The 2015/16 Ghana Premier League ended last Sunday, bringing to a conclusion seven months of thrills during which certain clubs, games and individuals stood out for a variety of reasons. It’s these notable ‘feats’ that KickerGH recognises below:
SCANDAL OF THE SEASON: ALL STARS-EDUBIASE MATCH-FIXING CLAIMS
It was huge, still is, and could be huger still: oh, the brewing match-fixing scandal which could well blow Wa All Stars’ Premier League conquest into smithereens, we mean. The only party that couldn’t care less, really, are the other team fingered in the mess: blissfully relegated New Edubiase.
GAFFE OF THE SEASON: ABDOULAYE SOULAMA (HEARTS v KOTOKO)
It’s hard finding a better candidate for this award than Abdoulaye Soulama’s moment of ease horror when playing for Hearts of Oak against his former employers, Asante Kotoko, in the league’s first round. The Burkinabe shot-stopper got a bit too comfortable on the ball and let in the game’s only goal. Following that howler up with a red card?
MYSTERY OF THE SEASON: TECHIMAN CITY
That ‘almighty’ Techiman City were relegated is quite mysterious, wasn’t it?
The club got relegated despite being one of the best at home in the league, picking 34 points out of an available 45 at the Nana Ameyaw Park over the course of the season; to put that into context, champions Wa All Stars managed 37. The Real Citizens, however, garnered only three points on the road. Call it a tale of two cities, but it sure is a mystery even the great Sherlock Holmes would lose several nights’ sleep over.
GAME OF THE SEASON: ASHGOLD v KOTOKO
At KickerGH, we have a love for things that make our eyes pop. You know the stuff that leave you tongue-tied and doubting if any of it is real?
Well, that’s exactly why Ashgold hosting Kotoko was our game of the season. The Miners had really struggled to score goals before that fixture late in the season, averaging less than a goal-a-game throughout the season (24 in 28 at that stage). They did find their scoring boots in one of the most ‘entertaining’ matches we saw this season, though, putting five past Kotoko in that game alone. For sheer jaw-dropping value, this — doubling as our favourite result overall — was our game of the season.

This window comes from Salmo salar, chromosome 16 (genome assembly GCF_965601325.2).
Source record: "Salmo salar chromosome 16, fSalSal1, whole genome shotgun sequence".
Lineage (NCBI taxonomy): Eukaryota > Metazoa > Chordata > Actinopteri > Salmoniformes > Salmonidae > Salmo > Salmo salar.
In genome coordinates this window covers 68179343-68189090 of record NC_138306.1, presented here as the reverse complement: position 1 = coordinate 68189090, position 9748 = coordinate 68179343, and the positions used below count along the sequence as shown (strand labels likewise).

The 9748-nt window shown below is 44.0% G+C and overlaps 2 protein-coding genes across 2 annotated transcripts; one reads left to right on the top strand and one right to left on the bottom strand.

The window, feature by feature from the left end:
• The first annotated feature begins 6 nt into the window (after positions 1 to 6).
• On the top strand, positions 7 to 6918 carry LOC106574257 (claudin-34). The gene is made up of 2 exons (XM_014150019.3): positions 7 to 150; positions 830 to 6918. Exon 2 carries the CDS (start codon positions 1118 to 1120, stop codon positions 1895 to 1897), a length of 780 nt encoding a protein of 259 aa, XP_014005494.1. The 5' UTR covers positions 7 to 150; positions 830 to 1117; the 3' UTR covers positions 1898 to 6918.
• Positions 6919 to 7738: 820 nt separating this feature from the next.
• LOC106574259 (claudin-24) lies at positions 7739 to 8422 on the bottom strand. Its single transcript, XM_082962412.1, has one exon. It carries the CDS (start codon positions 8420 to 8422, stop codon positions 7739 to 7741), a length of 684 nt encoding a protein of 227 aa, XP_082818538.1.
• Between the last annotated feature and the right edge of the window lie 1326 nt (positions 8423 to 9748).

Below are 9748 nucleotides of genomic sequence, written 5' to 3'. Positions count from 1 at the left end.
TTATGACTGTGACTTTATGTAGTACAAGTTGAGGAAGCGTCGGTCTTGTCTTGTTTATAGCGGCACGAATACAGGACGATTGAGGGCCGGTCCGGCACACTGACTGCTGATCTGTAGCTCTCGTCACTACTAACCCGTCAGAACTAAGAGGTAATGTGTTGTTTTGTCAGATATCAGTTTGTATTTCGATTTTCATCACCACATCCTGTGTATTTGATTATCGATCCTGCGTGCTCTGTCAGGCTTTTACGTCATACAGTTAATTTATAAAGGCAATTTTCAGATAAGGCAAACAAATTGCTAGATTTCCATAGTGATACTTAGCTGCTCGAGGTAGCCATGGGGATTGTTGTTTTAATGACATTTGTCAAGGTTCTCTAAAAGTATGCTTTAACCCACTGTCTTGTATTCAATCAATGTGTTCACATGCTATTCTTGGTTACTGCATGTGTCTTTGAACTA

‘OMG!’ RESULT OF THE SEASON: (ASHGOLD 5-3 KOTOKO)
Now there were a number of contenders for this one, but the best of the bunch, it seems, was literally reserved for last. Fast-forward to match-day 29, when Kotoko travelled to Ashantigold to play their [losing] part in an eight-goal thriller which had a fair few fans hissing contemptuously in the end. ‘Wind-assisted’, perhaps?
SACKING OF THE SEASON: DAVID DUNCAN (KOTOKO)
It wasn’t too long into the season when troubled, fidgety clubs got into trigger-happy mood, and one of the earliest to strike struck hardest. The victim in that instance, David Duncan, always had it coming after the embarrassing start the Kotoko side he trained endured. To Duncan’s credit, though, Kotoko lacked the guts to sack him outright, merely asking him to “step aside“. Anyway, that particular episode dragged on a couple of months (during which Duncan’s assistant, Michael Osei, stepped in tentatively and struggled, too) till, in June, Duncan finally got his sack — and one fat ‘take-away’ for consolation.
ENDANGERED SPECIES OF THE SEASON: GREAT COACHES
This was a season in which coaches weren’t particularly brilliant, guys. No club won more than half of all games it contested. The best in that regard were champions Wa All Stars — and they had a sizable chunk of their 15 wins at home (sorry, Enos Adepa!). Sacking of coaches wasn’t too rare and, had clubs not been a tad cautious with respect to chopping and changing, there would have been far more casualties.
FAN OF THE SEASON: AVRAM GRANT
Ghana boss Avram Grant never saw many Premier League games, but no individual was as sought-after for a seat at stadia nationwide than the Israeli, resulting in him being dragged all over the country — almost like he was wanted everywhere at once. It would have been fun if Grant had actually enjoyed a single minute of it all. Or did you, sir?